Additionally, Jigglypuff's ground approach is among the worst in the game; it has a short wavedash, the slowest dash in the game (alongside Zelda), and an average grab range, forcing Jigglypuff to stay in the air to attack and combo well. Additionally, Jigglypuff's shield delivers 300 points of vertical knockback to Jigglypuff when broken (by comparison, the typical smash attack at roughly 100% percentage deals about 165 to 195 points of knockback), and instantaneously KOs it, giving it another defensive disadvantage when grounded. Despite having almost unparalleled approach in the air, being in the air is an inherent disadvantage in the neutral game, as Jigglypuff lacks access to grounded defensive options such as shielding and dodging, forcing Jigglypuff to play patiently and wait for opponents to overextend most of the time. Thus, if Jigglypuff misspaces or mistimes a single aerial, opponents can simply hit it out of the air, leading to lost stage control or even a stray KO at higher percentages. Jigglypuff also lacks a projectile of any type; unlike other characters, such as Marth, Jigglypuff also cannot negate projectiles easily, though its short crouch can mitigate this slightly. This makes Jigglypuff susceptible to being locked down or zoned out by projectile users, such as Falco and Young Link.
Overall, Jigglypuff has polarizing strengths and weaknesses. Jigglypuff has one of the most potent punish games out of all characters, yet is immune from most other characters' punishes; additionally, it cannot easily be edgeguarded, but is an extremely strong edgeguarder itself. On the other hand, Jigglypuff is KOed easily from stray hits unlike other characters, and struggles to approach enemies due to its decidedly below-average neutral game, making it difficult to get openings in competitive play. Skilled players should take into account these weaknesses, using clever baits and capitalizing on opponents' mistakes to attain superior positions where Jigglypuff can disrupt the opponent's plan and secure KOs that cannot easily be escaped from.
Changes from Smash 64 to Melee
When transitioning from Smash 64 to Melee, Jigglypuff received multiple buffs, primarily in regards to its power, speed, range, combo ability, and recovery. Tournament results demonstrate this, and Jigglypuff went from 6th out of 12 on the Smash 64 tier list to 5th out of 26 on the Melee tier list. As a result of these improvements in both tournament and tier placings, Jigglypuff is widely considered one of the most buffed characters in the game, alongside Samus.
Grab and throws
For a gallery of Jigglypuff's hitboxes, see here.
In Competitive play
Jigglypuff has one of the most positive matchup spreads in the game, though it hard counters fewer low-tier characters than most of the other top-tiers. It is soft countered by one character, has even matchups with three, soft counters nine, counters ten, and hard counters two. Jigglypuff generally has an advantage against characters with poor or telegraphed recovery options, such as Captain Falcon, Sheik, Marth, Ganondorf, and Mario. It also has an advantage against characters who do not have reliable KO setups against it due to its light weight and floatiness, such as Peach. Jigglypuff struggles against characters with strong vertical KO options, most notably Fox's up smash and up aerial, and also has some trouble against characters who can use projectiles to disrupt Jigglypuff's approach options, such as Falco and Dr. Mario. Despite these flaws, Jigglypuff's amazing edgeguard and punish game give it positive matchups against almost all of the cast.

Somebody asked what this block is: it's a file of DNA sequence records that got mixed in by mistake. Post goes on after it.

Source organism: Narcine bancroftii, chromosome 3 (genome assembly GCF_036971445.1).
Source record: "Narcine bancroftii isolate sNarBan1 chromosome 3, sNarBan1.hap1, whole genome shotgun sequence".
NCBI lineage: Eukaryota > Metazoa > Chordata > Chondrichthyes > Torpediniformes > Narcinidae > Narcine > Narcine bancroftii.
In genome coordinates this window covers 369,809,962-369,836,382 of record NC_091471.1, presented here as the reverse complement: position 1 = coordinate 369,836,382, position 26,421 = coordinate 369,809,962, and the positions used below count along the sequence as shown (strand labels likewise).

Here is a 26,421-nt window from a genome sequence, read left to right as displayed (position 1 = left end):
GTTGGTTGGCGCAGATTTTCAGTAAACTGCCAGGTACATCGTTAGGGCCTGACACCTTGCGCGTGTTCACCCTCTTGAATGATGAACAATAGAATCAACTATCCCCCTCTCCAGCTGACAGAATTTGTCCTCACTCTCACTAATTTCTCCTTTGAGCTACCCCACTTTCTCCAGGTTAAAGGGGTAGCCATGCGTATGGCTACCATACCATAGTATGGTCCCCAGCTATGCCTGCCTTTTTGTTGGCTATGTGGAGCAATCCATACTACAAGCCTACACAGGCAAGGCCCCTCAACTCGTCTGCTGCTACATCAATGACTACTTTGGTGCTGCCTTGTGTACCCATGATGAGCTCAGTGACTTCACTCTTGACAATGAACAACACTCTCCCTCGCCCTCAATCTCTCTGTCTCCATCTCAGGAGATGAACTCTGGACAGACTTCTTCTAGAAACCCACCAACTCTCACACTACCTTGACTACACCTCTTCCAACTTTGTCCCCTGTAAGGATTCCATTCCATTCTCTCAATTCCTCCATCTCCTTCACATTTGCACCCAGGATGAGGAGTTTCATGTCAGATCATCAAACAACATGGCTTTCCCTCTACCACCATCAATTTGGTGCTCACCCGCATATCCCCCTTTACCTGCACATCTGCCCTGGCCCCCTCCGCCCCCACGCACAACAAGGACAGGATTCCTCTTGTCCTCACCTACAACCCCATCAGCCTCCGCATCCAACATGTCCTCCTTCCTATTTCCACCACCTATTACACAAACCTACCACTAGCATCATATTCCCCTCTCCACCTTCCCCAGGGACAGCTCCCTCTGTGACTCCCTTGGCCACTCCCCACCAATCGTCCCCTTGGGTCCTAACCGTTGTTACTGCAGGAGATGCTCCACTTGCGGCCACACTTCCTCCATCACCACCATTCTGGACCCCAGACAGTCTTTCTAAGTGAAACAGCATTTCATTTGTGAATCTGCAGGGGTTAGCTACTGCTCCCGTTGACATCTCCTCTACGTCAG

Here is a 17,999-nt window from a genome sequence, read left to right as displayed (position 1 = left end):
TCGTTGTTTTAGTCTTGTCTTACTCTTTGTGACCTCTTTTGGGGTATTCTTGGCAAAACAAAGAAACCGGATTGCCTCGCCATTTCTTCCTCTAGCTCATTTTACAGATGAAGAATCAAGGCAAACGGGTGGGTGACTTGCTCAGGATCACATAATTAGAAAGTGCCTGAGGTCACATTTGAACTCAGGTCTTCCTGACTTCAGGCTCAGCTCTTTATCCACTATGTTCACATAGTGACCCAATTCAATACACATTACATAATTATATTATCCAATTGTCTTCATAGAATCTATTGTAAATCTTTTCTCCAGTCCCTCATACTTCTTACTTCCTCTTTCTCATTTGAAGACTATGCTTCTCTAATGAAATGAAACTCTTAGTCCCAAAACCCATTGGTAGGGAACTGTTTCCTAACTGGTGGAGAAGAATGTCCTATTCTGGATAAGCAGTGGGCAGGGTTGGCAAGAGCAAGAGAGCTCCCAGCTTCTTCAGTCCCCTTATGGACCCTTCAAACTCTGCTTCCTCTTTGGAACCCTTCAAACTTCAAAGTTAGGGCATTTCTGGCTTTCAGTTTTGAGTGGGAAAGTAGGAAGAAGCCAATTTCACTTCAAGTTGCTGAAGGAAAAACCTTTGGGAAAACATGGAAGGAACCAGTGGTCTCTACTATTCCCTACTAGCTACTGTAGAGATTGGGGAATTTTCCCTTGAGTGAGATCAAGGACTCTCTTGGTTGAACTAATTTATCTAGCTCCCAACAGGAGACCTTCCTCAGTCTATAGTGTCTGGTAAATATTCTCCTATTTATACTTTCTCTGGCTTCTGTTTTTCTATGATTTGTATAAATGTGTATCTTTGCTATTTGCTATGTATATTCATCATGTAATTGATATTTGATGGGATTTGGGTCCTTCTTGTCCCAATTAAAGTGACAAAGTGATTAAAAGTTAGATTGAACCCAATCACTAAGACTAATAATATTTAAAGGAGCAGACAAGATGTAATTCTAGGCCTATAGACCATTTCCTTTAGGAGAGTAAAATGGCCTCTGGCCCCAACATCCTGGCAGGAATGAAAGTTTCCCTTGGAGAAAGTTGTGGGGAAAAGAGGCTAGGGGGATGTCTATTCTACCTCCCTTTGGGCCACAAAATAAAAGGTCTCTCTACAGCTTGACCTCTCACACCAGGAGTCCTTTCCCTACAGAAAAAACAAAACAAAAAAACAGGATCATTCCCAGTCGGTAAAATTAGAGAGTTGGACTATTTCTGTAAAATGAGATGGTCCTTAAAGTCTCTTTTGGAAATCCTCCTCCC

In the modern metagame, however, professionals have adapted to Jigglypuff's toolset. Due to the general increased technical ability and patience among Fox professionals, Fox is now considered a true counter to Jigglypuff, even on Jigglypuff's best stages such as Dream Land. Marth is also now considered to have an even or advantageous matchup against Jigglypuff; Marth professionals such as PewPewU and PPMD have adopted a wide variety of new KO setups and approach options while more readily abusing his superior neutral game, utilizing previously unexplored or obscure advanced techniques. Thus, although Jigglypuff still has an advantage against most of the cast and retains a powerful punish game, its advantages over some top tiers have diminished over time.
Tier placement and history
Since the beginning of the Melee metagame, Jigglypuff has had among the biggest improvements, going from a lower-mid tier character to a viable top tier character. In the first tier list (October 2002), Jigglypuff was ranked 17-18th place (tied with Ness), but jumped to 10-11th in the second tier list (December 2002). Jigglypuff hovered around the 8th-11th spots before rising to 6th-7th place (tied with Captain Falcon) in the ninth tier list (October 2008), largely due to Mango showing how dominant Jigglypuff was in the air, and how powerful its pressure game and combo abilities were. With Mango continuously dominating more Melee tournaments using Jigglypuff, and the rise of another nationally dominant Jigglypuff player in Hungrybox, Jigglypuff jumped up to top tier in the original 10th tier list (September 2010), tied with Fox and Falco for the top position. In the actual 10th tier list (December 2010), Jigglypuff was ranked third under Fox and Falco. Jigglypuff is ranked 5th place in the twelfth (current) tier list, as of December 2015. Jigglypuff has had a much smaller playerbase than the rest of the top tier characters, with only four representatives on the 2015 SSBM Player Rankings.
Jigglypuff was relatively unchanged from the NTSC version, although it can now take damage from Bowser's down throw due to the changes in its properties, which is not a significant nerf due to Bowser's lack of usage in PAL regions. However, it benefits from the nerfs to some other top-tiered characters, who either lost KO options (Sheik), have decreased aerial drift (Marth) or recovery distance, or a combination of the three (Fox). As such, it is considered slightly better relative to the cast in PAL than in NTSC, and is ranked 4th on the PAL tier list instead of 5th. Jigglypuff's tournament representation in PAL is roughly the same as in NTSC, with a handful of top Jigglypuff mains (notably Hack and Tekk) and a small pool of lower-leveled ones.
In Classic Mode
In all of its appearances, Jigglypuff appears on Pokémon Stadium; when paired with Kirby in the team battle, it will appear on Green Greens.
In Adventure Mode
Jigglypuff can appear in Stage 7 of the Adventure Mode; in the Pokémon Battle, Jigglypuff can appear among the Pikachus the player has to fight against.
In All-Star Mode
In All-Star Mode, Jigglypuff and its allies are fought on Poké Floats.
In Event Matches
Jigglypuff appears in the following Event Matches:
In addition to the normal trophy about Jigglypuff as a character, there are two trophies about it as a fighter, unlocked by completing the Adventure and All-Star modes respectively with Jigglypuff on any difficulty: